You Are Beautiful

Why is it important for art to be accessible? How does public art spark human interaction? How does art go viral? Students will examine the history of public art and its ability to transform spaces and connect people on a worldwide scale in the You Are Beautiful course. Inspired by case studies of successful public art movements, students will master skills to conceptualize, produce and install their original art pieces in public spaces with the goal of engaging people in conversations.

MDGs: An integrated, project-based high school class

SDGs & You

What are the biggest challenges facing humanity, and what is your role in addressing them? In March 2012, the world population topped 7 billion people. While this population continues to grow exponentially, natural resources dwindle and are distributed unequally. More than ever, our world needs thoughtful, engaged, global citizens to address the world’s growing crises. In this course, you will study the United Nations Millennium Development Goals (MDGs), and pursue strategies for achieving them.

Who Am I?: An integrated, project-based high school class

Who Am I

How will I investigate my Self to know who I am? The Who Am I? course is a journey into your Self, your beliefs, origins, fears, and hopes—pursued through philosophical discussions, self-reflections, historical investigations, and diverse field experiences. Specifically, the course challenges your perceptions of Truth, Memory, Doubt, and Belief.

Food For Thought

Food for Thought

How are food systems shaped, and how do they shape the world? In this course, you will be guided through the cycle of life as a metaphor for the trajectory of our global food system. Using food production as a lens, you will study the history of human societies, starting with our transition from hunter-gatherer societies and ending with our current globalized food system.

Stories: An integrated, project-based high school class


How are journeys shared? Stories have traveled through time, oral tradition, books, and art. The stories that reach us create a relationship with our ancestors, to civilizations that are long gone, and to heroes that still inspire us today. These stories contain lessons, offering new perspectives and wisdom. By reading, listening, and watching, you will gain insights into the world—past and present, conscious and unconscious.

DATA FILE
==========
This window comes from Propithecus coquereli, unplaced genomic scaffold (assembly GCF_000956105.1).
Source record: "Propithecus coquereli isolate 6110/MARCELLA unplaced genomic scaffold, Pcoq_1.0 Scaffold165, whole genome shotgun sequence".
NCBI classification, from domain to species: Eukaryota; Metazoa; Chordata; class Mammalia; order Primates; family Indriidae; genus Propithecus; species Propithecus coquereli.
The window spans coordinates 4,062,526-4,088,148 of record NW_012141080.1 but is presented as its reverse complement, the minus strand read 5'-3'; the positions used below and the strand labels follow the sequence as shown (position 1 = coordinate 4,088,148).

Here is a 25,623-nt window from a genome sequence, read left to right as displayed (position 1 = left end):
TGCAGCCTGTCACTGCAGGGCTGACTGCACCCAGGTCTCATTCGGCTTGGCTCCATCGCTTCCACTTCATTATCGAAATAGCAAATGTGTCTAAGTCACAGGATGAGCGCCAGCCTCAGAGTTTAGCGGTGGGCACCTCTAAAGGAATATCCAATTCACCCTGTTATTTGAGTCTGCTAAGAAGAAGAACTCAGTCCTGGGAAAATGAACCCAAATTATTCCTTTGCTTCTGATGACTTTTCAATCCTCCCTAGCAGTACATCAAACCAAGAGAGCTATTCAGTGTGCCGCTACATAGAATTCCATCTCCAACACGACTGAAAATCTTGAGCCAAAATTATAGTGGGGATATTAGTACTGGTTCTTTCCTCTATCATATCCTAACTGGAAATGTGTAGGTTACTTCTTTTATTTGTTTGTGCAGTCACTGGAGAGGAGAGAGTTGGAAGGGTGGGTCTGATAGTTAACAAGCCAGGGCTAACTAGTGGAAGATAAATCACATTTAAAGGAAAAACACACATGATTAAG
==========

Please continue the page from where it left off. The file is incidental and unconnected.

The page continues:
Forbidden Books: An integrated, project-based high school class

Forbidden Books

Why have books been forbidden throughout history? In this course, you will explore why certain books and ideas have been considered dangerous or threatening throughout history, focusing on 3 themes: politics, dogma, and diversity. In each unit, you will read original texts to understand, through the study of each text’s historical context, why its central themes were considered dangerous at the time of writing—and beyond.

Drama: An ISS and English High School Course


From ancient times, theater has provided an opportunity for communities to stage their challenges and rehearse ways of facing them. The Drama course provides an opportunity to study the history of theater through the lens of gender equality and how social roles have evolved across time and space. In 3 units, each analyzing a different play, students will be challenged to write a monologue, dialogue, and a traditional chorus that explores gender relations and students’ own roles in society.

Rhetoric: An integrated, project-based high school class


Why do certain speeches “work” and so many others do not? Rhetoric supposes that we use language to persuade, challenge and unite, in all aspects of our lives. To awaken to this reality, you will explore how language has been, and might be used to help us powerfully and clearly articulate our viewpoints. As you study how the earliest Americans manipulated language as conquerors, colonists, and revolutionaries, you will become skilled in analyzing and manipulating language in order to articulate and achieve your own aims. These domestic examples will be juxtaposed with international case studies to strengthen your sense of global awareness, identity, and possibility.

A Nation's Argument: An integrated, project-based high school class